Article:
Soon, a little trickle of inspiration will come. And then it’ll build up with more trickles. Before you know it, you have a whole stream of ideas.

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6. Paint a vision to work towards.

If you are continuously getting in a rut with your work, maybe there’s no vision inspiring you to move forward.

Think about why you are doing this, and what you are doing it for. What is the end vision in mind?

Make it as vivid as possible. Make sure it’s a vision that inspires you and use that to trigger you to action.

7. Read a book (or blog).

The things we read are like food to our brain. If you are out of ideas, it’s time to feed your brain with great materials.

Here’s a list of 40 books you can start off with. Stock your browser with only the feeds of high quality blogs, such as Lifehack.org, DumbLittleMan, Seth Godin’s Blog, Tim Ferris’ Blog, Zen Habits or The Personal Excellence Blog.

Check out the best selling books; those are generally packed with great wisdom.

8. Have a quick nap.

If you are at home, take a quick nap for about 20-30 minutes. This clears up your mind and gives you a quick boost. Nothing quite like starting off on a fresh start after catching up on sleep.

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9. Remember why you are doing this.

Sometimes we lose sight of why we do what we do, and after a while we become jaded. A quick refresher on why you even started on this project will help.

What were you thinking when you thought of doing this? Retrace your thoughts back to that moment. Recall why you are doing this. Then reconnect with your muse.

10. Find some competition.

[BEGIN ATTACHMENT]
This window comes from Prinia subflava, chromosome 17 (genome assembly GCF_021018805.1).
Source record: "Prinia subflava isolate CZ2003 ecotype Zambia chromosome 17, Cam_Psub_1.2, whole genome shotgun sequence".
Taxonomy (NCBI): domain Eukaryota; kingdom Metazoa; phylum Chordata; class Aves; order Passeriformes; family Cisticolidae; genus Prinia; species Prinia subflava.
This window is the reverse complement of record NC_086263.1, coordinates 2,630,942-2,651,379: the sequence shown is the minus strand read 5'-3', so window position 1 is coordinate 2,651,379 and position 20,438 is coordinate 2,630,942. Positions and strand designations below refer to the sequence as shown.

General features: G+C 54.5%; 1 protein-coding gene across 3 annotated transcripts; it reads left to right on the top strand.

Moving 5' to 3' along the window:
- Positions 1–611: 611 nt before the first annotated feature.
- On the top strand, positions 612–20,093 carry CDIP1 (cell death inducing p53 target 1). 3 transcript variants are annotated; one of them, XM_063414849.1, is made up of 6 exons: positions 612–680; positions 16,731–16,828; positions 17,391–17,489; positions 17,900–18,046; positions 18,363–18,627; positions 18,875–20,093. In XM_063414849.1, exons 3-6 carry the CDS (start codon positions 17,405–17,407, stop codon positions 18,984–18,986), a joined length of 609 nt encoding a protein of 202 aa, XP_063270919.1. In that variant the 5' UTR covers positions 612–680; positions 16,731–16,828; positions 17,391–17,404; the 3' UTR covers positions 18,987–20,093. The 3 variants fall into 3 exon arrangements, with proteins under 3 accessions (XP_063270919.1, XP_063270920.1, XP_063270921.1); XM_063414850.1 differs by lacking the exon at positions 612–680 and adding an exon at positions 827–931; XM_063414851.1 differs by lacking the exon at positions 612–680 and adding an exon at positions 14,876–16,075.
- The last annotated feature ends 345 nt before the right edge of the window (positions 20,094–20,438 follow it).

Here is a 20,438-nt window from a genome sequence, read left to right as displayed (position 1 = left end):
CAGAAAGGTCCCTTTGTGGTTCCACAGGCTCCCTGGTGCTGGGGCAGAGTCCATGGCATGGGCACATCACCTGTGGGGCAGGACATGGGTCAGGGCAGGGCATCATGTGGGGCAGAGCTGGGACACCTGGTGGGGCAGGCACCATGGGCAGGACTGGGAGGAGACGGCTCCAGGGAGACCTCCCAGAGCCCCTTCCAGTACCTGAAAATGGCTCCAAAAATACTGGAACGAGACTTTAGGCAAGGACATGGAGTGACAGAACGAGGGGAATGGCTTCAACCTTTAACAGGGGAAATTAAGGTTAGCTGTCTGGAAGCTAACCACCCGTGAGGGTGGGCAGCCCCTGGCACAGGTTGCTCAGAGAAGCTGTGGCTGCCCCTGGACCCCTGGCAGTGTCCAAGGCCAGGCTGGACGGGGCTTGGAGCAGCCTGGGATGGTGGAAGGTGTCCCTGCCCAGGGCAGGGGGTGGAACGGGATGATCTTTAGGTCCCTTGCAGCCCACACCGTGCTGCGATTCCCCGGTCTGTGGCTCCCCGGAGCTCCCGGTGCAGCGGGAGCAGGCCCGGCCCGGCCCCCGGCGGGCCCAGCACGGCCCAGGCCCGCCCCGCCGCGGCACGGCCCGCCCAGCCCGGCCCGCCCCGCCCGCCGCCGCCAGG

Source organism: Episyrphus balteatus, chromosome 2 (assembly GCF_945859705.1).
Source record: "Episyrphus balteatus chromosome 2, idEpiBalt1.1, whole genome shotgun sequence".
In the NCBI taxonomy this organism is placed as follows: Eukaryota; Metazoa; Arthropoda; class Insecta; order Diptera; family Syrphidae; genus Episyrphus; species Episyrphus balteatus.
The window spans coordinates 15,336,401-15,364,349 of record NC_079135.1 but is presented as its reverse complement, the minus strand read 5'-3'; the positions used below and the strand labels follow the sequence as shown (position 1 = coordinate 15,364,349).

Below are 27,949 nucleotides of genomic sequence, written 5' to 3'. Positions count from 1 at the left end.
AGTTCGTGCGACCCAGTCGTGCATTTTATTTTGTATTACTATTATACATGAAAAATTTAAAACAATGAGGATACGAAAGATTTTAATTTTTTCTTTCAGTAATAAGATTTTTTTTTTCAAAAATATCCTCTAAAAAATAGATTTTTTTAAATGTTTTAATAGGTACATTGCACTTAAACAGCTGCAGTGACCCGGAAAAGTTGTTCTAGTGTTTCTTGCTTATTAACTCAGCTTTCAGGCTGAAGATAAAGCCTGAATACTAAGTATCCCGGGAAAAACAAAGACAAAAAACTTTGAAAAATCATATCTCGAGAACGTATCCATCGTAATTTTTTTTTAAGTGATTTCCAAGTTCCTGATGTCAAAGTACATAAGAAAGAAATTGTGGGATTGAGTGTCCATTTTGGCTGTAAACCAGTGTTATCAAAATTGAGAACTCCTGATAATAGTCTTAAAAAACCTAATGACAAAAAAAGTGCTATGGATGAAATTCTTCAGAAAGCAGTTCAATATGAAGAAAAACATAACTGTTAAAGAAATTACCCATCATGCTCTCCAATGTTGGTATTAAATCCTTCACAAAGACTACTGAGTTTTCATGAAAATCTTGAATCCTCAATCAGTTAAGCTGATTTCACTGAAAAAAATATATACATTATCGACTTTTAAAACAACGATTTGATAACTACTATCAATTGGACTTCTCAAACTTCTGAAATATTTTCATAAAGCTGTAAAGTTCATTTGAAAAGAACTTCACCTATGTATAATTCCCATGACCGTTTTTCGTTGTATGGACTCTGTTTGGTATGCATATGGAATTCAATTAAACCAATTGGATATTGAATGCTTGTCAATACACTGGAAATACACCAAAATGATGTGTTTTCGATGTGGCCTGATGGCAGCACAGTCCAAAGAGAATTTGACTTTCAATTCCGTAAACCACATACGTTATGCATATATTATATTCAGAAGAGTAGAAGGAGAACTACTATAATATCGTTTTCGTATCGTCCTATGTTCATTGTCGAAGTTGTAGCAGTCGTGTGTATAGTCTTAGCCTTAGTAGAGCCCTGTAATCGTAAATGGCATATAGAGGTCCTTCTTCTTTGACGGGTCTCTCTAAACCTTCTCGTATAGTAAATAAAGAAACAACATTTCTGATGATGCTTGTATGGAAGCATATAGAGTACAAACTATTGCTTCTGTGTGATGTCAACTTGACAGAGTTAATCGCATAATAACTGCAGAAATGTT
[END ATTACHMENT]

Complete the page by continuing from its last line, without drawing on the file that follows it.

Nothing quite like healthy competition to spur us forward. If you are out of ideas, then check up on what people are doing in your space.

Colleagues at work, competitors in the industry, competitors’ products and websites, networking conventions.. you get the drill.

11. Go exercise.

Since you are not making headway at work, might as well spend the time shaping yourself up.

Sometimes we work so much that we neglect our health and fitness. Go jog, swim, cycle, whichever exercise you prefer.

As you improve your physical health, your mental health will improve, too. The different facets of ourselves are all interlinked.

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Here’re 15 Tips to Restart the Exercise Habit (and How to Keep It).

12. Take a good break.

Ruts are usually signs that you have been working too long and too hard. It’s time to get a break.

Beyond the quick tips above, arrange for a 1-day or 2-days of break from your work. Don’t check your (work) emails or do anything work-related. Relax and do your favorite activities. You will return to your work recharged and ready to start.

Contrary to popular belief, the world will not end from taking a break from your work. In fact, you will be much more ready to make an impact after proper rest. My best ideas and inspiration always hit me whenever I’m away from my work.

Take a look at this to learn the importance of rest: The Importance of Scheduling Downtime

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Featured photo credit: Joshua Earle via unsplash.com